When it first appeared that Donald Trump was a serious presidential candidate, close friends tried to ease my fears of a Trump White House by suggesting that, if elected, he would surround himself with “leading experts.” These experts would aid him in making important decisions, both in domestic and foreign policy matters. To appreciate the importance of these staffing decisions, one needs only look back to the last President who won the presidency while losing the popular vote, George W. Bush.
Although he had some administrative experience, having been the governor of Texas, Mr. Bush knew little of foreign policy upon taking office. He had a likeable and strong personality (I am the decider) but was not particularly fond of reading or listening to a detailed examination of the pros and cons of any issue. Author Jean Edward Smith in his monumental work, “Bush,” suggests that Bush’s first truly colossal mistake was to delegate to his vice president, Dick Cheney, the task of selecting the players who would surround the president as he formulated his policies. Cheney selected highly partisan figures who told the president only what he wanted to hear and did not press alternative points of view.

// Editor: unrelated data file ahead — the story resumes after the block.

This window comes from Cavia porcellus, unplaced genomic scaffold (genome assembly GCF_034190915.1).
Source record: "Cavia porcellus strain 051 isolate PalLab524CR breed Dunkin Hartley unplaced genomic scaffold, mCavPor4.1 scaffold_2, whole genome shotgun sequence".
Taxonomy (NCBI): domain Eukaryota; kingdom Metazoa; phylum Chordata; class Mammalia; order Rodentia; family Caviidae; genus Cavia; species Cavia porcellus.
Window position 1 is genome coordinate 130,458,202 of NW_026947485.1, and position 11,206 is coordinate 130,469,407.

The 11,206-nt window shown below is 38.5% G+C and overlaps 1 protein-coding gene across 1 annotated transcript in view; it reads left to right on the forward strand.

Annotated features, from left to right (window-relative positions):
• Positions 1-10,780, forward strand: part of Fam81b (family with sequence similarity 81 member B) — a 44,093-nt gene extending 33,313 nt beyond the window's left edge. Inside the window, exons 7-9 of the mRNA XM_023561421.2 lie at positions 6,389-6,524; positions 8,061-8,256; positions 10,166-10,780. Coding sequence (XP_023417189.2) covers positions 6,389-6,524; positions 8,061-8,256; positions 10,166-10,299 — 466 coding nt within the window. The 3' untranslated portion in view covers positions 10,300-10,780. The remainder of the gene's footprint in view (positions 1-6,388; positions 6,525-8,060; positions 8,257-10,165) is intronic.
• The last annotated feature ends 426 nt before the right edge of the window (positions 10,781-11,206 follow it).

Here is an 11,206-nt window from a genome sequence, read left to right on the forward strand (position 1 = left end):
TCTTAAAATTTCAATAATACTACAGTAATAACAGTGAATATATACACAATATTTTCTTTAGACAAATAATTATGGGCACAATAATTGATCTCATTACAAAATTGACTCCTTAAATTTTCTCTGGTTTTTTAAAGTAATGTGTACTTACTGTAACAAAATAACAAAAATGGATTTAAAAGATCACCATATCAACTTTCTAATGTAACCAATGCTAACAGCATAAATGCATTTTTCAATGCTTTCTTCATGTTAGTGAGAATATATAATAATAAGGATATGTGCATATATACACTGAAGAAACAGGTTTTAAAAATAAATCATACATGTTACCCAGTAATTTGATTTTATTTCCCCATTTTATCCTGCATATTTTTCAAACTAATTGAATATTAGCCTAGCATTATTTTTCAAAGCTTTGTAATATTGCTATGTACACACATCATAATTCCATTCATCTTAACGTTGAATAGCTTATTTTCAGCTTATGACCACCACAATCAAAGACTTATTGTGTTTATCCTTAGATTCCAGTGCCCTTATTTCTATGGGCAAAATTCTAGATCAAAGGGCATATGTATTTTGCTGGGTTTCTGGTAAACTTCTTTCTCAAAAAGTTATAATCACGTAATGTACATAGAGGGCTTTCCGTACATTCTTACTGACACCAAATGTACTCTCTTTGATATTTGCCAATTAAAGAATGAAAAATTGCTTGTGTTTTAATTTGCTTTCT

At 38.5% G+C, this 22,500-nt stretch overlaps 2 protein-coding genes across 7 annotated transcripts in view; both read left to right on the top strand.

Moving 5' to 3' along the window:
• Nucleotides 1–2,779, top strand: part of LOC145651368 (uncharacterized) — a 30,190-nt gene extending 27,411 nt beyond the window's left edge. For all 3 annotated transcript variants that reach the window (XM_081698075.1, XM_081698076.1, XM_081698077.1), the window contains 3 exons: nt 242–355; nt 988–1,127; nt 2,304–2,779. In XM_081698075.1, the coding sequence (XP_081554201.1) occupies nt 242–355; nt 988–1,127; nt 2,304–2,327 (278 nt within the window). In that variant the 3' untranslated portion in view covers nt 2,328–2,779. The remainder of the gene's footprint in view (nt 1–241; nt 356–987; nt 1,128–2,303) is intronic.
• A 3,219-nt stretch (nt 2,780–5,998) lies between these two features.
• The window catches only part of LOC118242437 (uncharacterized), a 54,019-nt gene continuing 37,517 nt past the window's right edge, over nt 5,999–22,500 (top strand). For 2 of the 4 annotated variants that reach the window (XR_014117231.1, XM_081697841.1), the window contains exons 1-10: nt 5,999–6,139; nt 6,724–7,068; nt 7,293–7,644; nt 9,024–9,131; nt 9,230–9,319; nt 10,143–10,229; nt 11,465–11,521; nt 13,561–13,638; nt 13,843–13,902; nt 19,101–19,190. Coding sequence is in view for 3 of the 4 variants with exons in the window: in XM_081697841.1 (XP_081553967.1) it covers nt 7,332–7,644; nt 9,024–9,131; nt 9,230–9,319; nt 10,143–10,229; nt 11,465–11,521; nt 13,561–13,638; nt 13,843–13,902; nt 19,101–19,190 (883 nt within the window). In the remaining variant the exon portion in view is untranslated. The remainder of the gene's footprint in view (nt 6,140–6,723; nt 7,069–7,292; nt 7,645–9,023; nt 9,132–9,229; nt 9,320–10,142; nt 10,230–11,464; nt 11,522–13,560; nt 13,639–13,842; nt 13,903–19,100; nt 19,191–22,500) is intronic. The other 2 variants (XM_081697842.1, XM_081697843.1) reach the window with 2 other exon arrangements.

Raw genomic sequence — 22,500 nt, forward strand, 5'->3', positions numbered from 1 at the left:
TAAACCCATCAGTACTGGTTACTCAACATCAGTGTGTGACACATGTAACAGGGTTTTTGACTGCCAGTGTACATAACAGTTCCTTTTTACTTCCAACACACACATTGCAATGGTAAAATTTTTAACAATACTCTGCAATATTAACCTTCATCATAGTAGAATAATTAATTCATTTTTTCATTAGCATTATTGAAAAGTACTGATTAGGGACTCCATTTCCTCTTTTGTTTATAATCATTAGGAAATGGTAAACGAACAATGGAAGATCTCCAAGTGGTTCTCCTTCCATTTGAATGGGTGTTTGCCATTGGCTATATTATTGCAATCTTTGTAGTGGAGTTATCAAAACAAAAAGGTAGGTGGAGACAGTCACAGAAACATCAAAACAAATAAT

A close examination of the deliberative process that surrounded the inner circle of John F. Kennedy’s White House during the Cuban Missile Crisis reveals the absolute necessity for a robust exchange of varied points of view as well as the presence of a commander in chief who possesses the ability to make well-informed critical assessments. The intellectual prowess that President Kennedy demonstrated in his pointed questioning of the generals who favored a military confrontation with the Soviet Union was all that stood between us and World War III.
George W. Bush, in the aftermath of 9/11, needed an easy target. One of his main advisors who had the president’s ear was a neoconservative by the name of Paul Wolfowitz, who was a strong advocate of “regime change” in Iraq. Even though there was absolutely no evidence that Iraq had aided the terrorists who had attacked us, Bush succumbed to Wolfowitz’s point of view that taking out Saddam Hussein would be an easy victory and certainly make Americans feel that we were “winning” the war on terror. Secretary of State Colin Powell, in his memoirs, “Soldier: The Life of Colin Powell,” describes how frustrating it was to get the president to look at the complexities and nuances of policy and not see everything in stark black-and-white terms. Powell persuaded the president to take his case to the United Nations. With no real evidence of the existence of weapons of mass destruction in Iraq, Powell was forced to do President Bush’s bidding and implore the United Nations to take action against Iraq.